Last week it was announced that CMS, the governing body for the new HIPAA version 5010 transaction standards, has extended the compliance deadline to March 31, 2012. The Centers for Medicare & Medicaid Services' Office of E-Health Standards and Services (OESS) is delaying enforcing compliance in order to allow more offices the opportunity to implement this new billing coding standard, without incurring penalties. The 90-day delay does not affect the implementation date for the coding systems, which remains January 1, 2012 (January 1, 2013 for small health plans). Industry feedback played a major role in the decision to push back the compliance date. It was found that many covered entities are still awaiting software updates and were unable to meet the short deadline.
An additional possibility for the usage of evaluation and management codes in psychiatry is the consideration of coordination of care and/or medical counseling (not psychotherapy). Psychiatrists who are providing medically complex patient care for clients may find that a significant amount of face-to-face time is spent in providing coordination of care on behalf of the client. If more than 50 percent of your face-to-face time with your client and/or your client’s family is used in coordination of care or medical counseling, you may bill your services using an E&M code based upon the total length of time of the appointment. The face time element is used in outpatient or office settings, while inpatient care includes this consideration in addition to time spent at the patient’s bedside or in the patient’s hospital unit. The Medicare Learning Network (MLN) has a E&M publication for providers called the Evaluation and Management Services Guide, which you can view here.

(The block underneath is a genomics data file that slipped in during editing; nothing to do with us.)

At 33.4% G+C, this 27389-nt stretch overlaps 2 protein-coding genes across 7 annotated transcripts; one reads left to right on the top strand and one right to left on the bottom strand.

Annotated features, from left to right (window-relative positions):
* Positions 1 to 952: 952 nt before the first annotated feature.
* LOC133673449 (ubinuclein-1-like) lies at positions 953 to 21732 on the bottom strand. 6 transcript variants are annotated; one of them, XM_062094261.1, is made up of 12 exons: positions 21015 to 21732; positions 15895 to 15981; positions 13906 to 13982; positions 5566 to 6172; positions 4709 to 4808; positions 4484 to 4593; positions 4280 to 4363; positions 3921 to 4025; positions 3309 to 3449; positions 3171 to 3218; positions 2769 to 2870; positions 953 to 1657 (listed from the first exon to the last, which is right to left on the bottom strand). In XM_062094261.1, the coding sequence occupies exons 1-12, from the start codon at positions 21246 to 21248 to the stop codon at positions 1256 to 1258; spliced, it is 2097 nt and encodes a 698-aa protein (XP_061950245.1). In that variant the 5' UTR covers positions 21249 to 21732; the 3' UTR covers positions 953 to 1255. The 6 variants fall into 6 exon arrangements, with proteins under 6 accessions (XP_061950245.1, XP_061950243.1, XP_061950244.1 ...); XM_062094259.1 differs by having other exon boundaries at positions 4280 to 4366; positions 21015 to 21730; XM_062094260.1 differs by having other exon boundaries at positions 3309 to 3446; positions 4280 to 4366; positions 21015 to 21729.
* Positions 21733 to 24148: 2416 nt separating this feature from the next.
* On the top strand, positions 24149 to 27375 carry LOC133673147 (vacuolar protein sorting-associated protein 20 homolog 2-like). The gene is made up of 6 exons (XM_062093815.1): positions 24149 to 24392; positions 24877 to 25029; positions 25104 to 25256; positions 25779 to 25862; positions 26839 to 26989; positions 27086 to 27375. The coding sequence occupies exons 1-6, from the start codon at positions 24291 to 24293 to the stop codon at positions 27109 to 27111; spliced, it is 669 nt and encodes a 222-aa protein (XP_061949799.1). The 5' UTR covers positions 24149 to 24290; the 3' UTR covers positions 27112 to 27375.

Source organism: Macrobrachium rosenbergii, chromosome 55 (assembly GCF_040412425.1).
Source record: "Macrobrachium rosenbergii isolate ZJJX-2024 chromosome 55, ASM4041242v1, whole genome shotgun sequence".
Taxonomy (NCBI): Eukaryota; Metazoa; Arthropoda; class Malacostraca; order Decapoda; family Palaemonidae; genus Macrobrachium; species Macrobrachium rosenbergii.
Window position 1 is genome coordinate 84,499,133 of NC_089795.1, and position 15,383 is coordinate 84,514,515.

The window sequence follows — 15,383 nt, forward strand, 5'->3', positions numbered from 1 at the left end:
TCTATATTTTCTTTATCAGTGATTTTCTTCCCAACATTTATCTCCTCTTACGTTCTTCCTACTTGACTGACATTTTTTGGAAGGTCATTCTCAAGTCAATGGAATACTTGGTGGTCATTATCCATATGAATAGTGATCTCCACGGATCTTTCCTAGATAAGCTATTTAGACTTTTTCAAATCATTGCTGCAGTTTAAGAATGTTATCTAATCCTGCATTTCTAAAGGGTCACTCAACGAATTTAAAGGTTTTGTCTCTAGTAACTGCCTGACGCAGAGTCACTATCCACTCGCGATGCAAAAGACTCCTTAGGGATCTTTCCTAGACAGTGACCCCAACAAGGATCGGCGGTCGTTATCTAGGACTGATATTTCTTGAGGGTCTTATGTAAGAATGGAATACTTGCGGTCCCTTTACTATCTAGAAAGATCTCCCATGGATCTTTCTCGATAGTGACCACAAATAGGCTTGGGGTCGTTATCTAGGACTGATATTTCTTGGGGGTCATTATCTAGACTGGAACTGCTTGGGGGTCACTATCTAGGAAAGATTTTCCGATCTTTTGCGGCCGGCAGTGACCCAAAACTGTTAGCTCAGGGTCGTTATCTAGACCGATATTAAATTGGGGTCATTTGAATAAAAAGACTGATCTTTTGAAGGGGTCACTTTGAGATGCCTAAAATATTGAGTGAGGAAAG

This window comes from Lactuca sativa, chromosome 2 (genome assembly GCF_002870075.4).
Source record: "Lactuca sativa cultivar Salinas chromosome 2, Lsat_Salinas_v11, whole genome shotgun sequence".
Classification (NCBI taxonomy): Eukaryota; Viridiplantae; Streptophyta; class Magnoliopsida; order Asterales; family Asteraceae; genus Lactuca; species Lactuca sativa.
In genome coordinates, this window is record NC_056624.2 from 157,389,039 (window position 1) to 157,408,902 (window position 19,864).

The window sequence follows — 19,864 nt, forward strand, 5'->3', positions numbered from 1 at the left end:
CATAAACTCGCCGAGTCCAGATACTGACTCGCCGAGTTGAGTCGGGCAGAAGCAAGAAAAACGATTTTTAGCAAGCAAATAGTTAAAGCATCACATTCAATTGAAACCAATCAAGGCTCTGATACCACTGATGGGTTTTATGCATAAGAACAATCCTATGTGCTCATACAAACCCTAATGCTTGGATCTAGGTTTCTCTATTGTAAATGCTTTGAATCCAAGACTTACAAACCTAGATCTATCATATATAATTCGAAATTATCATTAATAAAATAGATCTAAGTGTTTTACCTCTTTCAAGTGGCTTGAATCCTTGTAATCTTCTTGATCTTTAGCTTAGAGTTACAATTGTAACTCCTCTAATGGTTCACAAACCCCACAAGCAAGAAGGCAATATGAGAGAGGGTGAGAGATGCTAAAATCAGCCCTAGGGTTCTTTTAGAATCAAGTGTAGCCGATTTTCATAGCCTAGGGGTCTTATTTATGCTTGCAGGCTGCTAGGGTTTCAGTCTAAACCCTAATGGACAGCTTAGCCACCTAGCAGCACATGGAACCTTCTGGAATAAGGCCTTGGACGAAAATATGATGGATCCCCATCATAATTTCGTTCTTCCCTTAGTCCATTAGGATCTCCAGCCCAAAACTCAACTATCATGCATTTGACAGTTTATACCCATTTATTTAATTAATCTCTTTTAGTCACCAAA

Page 22 provides further explanation of the coordination of care consideration. The publication also contains the 1995 and 1997 Documentation Guidelines for Evaluation and Management Services, two of three main parts of your E&M resource base.
So you have made the decision to join the wonderful world of electronic medical records (EMRs), also known as electronic health records (EHRs). Great! Now the question is how to go about choosing the right EMR for your psychiatric practice. To point you in the right direction, we have outlined five of the most important factors to consider when picking out a psychiatric EMR.
There is plenty of talk about ePrescribing these days, but do you feel informed? To kick off our blog, we thought we would bring you a simple, straightforward overview of electronic prescribing - including its benefits and financial incentives, and options you have should you choose this paperless route.